What are the types of Hashing in Information Security?

There are various types of hashing are as follows −

 RIPEMD − RIPEMD was produced in Europe as an element of RIPE project in 96 by researcher included in attacks on MD4/5. It is same as MD5/SHA and uses two parallel lines of 5 round of 16 steps. It makes a 160-bit hash value. It is slower but possibly more secure than SHA.

 MD5 − An MD5 hash function encodes a string of data and encodes it into a 128-bit fingerprint. MD5 is generally used as a checksum to check data integrity. MD5 is also called as suffer from expanded hash collision vulnerabilities, but it is the most broadly utilized algorithms in the world.

 CRC32 − A cyclic redundancy check (CRC) is an error-detecting code generally used for discovery of accidental changes to data. Encoding the similar data string using CRC32 will continually result in the same hash output, therefore CRC32 is consistently used as a hash algorithm for file integrity checks. Those days, CRC32 is exceptionally used external of Zip files.

Cyclic Redundancy Check is a number mathematically computed for a packet by its source device, and thus recomputed by the destination computer. If the original and recomputed versions at the destination computer differ, the packet is corrupt and required to be resent or removed.

The mathematical process for implementing a CRC is defined by the International Telecommunication Union (ITU) and includes using a 16-bit polynomial to the information being transmitted by the packet for packets of 4 KB of information or less, or a 32-bit polynomial for packets higher than 4 KB.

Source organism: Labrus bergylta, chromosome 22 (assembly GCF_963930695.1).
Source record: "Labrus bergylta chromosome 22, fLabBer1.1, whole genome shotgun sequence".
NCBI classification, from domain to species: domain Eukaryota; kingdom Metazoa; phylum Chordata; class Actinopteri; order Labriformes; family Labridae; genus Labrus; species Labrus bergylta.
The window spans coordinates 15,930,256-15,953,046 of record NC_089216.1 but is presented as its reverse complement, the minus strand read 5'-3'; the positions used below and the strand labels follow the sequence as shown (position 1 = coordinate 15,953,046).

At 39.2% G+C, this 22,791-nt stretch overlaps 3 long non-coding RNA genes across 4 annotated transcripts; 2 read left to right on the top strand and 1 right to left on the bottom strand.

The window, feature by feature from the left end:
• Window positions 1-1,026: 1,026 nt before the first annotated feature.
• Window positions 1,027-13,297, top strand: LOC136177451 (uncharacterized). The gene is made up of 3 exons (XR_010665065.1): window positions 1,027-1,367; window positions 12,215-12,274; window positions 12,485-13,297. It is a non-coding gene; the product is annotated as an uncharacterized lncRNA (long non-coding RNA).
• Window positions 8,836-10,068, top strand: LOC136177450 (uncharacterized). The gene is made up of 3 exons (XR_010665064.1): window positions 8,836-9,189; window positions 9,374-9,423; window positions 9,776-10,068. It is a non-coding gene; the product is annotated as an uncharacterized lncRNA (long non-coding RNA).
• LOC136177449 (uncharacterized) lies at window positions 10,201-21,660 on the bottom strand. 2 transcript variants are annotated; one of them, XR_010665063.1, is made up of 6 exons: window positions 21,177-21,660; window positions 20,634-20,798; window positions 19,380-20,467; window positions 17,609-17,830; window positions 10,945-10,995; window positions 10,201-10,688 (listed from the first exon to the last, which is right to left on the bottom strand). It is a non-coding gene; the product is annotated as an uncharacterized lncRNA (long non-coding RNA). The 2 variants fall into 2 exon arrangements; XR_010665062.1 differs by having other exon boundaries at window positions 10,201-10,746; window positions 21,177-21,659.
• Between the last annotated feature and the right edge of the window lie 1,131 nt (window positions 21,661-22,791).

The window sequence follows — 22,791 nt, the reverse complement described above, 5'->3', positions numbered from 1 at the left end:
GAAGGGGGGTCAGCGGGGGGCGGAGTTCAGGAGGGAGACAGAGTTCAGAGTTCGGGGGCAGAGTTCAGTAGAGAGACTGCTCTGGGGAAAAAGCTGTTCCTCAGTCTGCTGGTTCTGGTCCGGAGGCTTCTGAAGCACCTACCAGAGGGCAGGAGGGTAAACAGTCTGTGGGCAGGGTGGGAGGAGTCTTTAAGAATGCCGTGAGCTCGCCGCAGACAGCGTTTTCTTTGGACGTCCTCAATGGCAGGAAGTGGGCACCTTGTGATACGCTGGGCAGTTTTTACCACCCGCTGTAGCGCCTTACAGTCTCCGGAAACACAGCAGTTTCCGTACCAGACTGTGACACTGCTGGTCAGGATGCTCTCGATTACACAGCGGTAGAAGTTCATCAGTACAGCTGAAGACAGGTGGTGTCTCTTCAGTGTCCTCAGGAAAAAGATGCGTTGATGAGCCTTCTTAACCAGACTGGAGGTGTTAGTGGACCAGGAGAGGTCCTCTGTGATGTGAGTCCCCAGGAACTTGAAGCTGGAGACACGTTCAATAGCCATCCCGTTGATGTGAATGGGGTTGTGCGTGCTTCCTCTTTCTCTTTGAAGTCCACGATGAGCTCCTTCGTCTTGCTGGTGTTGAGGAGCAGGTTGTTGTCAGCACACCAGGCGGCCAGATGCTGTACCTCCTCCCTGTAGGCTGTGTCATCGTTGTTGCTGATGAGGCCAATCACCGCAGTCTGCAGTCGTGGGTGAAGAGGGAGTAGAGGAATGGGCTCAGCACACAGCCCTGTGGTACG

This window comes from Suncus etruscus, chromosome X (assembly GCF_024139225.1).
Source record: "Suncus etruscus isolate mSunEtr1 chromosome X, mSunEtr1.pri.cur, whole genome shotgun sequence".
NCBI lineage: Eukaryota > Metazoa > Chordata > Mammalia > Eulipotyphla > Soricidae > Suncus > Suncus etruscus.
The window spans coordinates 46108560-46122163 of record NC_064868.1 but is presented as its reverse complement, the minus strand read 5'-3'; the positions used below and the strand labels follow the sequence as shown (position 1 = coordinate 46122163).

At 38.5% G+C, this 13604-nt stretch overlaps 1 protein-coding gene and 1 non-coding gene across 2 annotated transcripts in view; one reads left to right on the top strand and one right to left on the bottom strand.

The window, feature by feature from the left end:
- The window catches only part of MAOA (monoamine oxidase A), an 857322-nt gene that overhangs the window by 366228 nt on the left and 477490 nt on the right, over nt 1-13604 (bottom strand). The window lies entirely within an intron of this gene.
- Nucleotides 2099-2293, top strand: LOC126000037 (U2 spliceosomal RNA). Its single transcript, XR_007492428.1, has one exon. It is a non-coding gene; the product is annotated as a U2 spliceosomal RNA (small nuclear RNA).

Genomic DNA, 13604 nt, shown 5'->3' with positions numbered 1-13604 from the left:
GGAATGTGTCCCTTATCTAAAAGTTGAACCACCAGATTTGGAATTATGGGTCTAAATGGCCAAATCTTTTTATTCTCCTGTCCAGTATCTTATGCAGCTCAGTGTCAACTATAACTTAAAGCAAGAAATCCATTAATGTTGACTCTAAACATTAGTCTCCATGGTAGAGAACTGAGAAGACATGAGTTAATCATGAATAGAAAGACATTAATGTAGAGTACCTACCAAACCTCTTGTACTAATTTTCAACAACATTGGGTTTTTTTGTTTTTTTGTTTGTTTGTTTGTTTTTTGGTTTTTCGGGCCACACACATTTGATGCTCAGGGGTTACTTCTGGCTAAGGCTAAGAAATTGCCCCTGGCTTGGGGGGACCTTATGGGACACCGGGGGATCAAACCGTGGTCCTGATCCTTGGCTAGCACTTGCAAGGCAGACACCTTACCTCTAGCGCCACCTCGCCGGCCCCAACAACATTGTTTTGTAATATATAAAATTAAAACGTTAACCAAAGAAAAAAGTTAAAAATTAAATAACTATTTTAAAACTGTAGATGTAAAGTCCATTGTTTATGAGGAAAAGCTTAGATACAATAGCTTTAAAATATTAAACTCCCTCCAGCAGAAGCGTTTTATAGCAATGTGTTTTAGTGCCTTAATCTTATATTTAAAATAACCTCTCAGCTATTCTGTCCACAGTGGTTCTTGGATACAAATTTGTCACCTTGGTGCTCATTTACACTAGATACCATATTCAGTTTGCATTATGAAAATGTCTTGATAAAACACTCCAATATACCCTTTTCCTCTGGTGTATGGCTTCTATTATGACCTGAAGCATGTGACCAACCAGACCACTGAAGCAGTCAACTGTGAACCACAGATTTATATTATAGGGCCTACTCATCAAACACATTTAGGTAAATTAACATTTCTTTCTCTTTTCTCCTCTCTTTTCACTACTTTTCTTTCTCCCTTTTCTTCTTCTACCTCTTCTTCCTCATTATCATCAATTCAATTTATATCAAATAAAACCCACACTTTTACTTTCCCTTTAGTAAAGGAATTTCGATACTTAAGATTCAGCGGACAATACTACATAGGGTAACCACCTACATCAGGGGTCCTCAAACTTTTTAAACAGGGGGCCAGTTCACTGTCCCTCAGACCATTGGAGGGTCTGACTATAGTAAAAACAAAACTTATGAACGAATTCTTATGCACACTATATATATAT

Tiger Algorithm − Tiger cipher algorithm is a faster and adequate algorithm in comparison to the MD5 and SHA families. It has a 192-bit hashing system and is generally used in computers of the new era. Tiger2 is an advanced form of this algorithm that is more dynamic than the Tiger algorithm.

Tiger is designed utilizing the nearly worldwide Merkle-Damgård paradigm. The oneway compression function works on 64-bit words, supporting 3 words of state and processing 8 words of information.

There are 24 rounds, using a set of operation mixing with XOR and addition/subtraction, rotates, and S-box lookups, and a fairly intricate key scheduling algorithm for changing 24 round keys from the 8 input words.

 Message Digest Algorithm (MD4) − Message Digest Algorithm (MD4) is a cryptographic hash function producing a 128-bit digest. MD4 had a security flaw because of the first collision attack discovered in 1995. After that, some newer attacks also influenced this hash function. Ronald Rivest produced MD4 in 1990 and has affected designs of MD5, SHA-1, and RIPEMD algorithms.